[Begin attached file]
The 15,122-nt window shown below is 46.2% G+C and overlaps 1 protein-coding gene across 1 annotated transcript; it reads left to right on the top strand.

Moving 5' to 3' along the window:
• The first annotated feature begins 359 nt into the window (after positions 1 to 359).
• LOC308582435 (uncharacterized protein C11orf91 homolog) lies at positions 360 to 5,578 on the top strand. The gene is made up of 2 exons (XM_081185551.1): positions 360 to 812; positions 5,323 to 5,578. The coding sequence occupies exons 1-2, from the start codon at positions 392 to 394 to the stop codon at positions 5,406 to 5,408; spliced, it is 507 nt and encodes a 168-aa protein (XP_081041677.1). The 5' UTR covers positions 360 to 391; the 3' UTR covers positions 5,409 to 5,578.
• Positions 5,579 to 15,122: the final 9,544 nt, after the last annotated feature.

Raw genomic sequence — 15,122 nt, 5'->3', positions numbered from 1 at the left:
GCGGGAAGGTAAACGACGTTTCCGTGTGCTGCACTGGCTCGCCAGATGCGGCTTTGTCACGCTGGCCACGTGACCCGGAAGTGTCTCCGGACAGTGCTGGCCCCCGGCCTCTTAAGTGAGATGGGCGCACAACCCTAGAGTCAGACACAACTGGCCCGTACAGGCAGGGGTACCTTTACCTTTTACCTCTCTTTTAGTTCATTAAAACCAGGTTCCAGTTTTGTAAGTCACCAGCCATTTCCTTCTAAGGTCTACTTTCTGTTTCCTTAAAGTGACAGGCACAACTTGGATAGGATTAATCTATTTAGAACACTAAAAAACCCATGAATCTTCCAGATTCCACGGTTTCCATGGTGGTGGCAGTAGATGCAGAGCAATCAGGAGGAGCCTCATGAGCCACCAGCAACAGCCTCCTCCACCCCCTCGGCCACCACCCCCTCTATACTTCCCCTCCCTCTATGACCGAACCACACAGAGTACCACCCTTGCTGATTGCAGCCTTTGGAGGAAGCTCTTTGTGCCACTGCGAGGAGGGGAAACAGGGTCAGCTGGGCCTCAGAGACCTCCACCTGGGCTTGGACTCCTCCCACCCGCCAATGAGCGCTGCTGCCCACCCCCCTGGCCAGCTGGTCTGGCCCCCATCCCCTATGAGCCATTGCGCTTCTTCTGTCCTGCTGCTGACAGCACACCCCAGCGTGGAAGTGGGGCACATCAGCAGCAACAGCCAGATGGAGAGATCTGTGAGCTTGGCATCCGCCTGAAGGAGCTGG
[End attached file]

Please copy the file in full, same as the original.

The 15,122-nt window shown below is 46.2% G+C and overlaps 1 protein-coding gene across 1 annotated transcript; it reads left to right on the top strand.

Moving 5' to 3' along the window:
• The first annotated feature begins 359 nt into the window (after positions 1 to 359).
• LOC308582435 (uncharacterized protein C11orf91 homolog) lies at positions 360 to 5,578 on the top strand. The gene is made up of 2 exons (XM_081185551.1): positions 360 to 812; positions 5,323 to 5,578. The coding sequence occupies exons 1-2, from the start codon at positions 392 to 394 to the stop codon at positions 5,406 to 5,408; spliced, it is 507 nt and encodes a 168-aa protein (XP_081041677.1). The 5' UTR covers positions 360 to 391; the 3' UTR covers positions 5,409 to 5,578.
• Positions 5,579 to 15,122: the final 9,544 nt, after the last annotated feature.

Raw genomic sequence — 15,122 nt, 5'->3', positions numbered from 1 at the left:
GCGGGAAGGTAAACGACGTTTCCGTGTGCTGCACTGGCTCGCCAGATGCGGCTTTGTCACGCTGGCCACGTGACCCGGAAGTGTCTCCGGACAGTGCTGGCCCCCGGCCTCTTAAGTGAGATGGGCGCACAACCCTAGAGTCAGACACAACTGGCCCGTACAGGCAGGGGTACCTTTACCTTTTACCTCTCTTTTAGTTCATTAAAACCAGGTTCCAGTTTTGTAAGTCACCAGCCATTTCCTTCTAAGGTCTACTTTCTGTTTCCTTAAAGTGACAGGCACAACTTGGATAGGATTAATCTATTTAGAACACTAAAAAACCCATGAATCTTCCAGATTCCACGGTTTCCATGGTGGTGGCAGTAGATGCAGAGCAATCAGGAGGAGCCTCATGAGCCACCAGCAACAGCCTCCTCCACCCCCTCGGCCACCACCCCCTCTATACTTCCCCTCCCTCTATGACCGAACCACACAGAGTACCACCCTTGCTGATTGCAGCCTTTGGAGGAAGCTCTTTGTGCCACTGCGAGGAGGGGAAACAGGGTCAGCTGGGCCTCAGAGACCTCCACCTGGGCTTGGACTCCTCCCACCCGCCAATGAGCGCTGCTGCCCACCCCCCTGGCCAGCTGGTCTGGCCCCCATCCCCTATGAGCCATTGCGCTTCTTCTGTCCTGCTGCTGACAGCACACCCCAGCGTGGAAGTGGGGCACATCAGCAGCAACAGCCAGATGGAGAGATCTGTGAGCTTGGCATCCGCCTGAAGGAGCTGG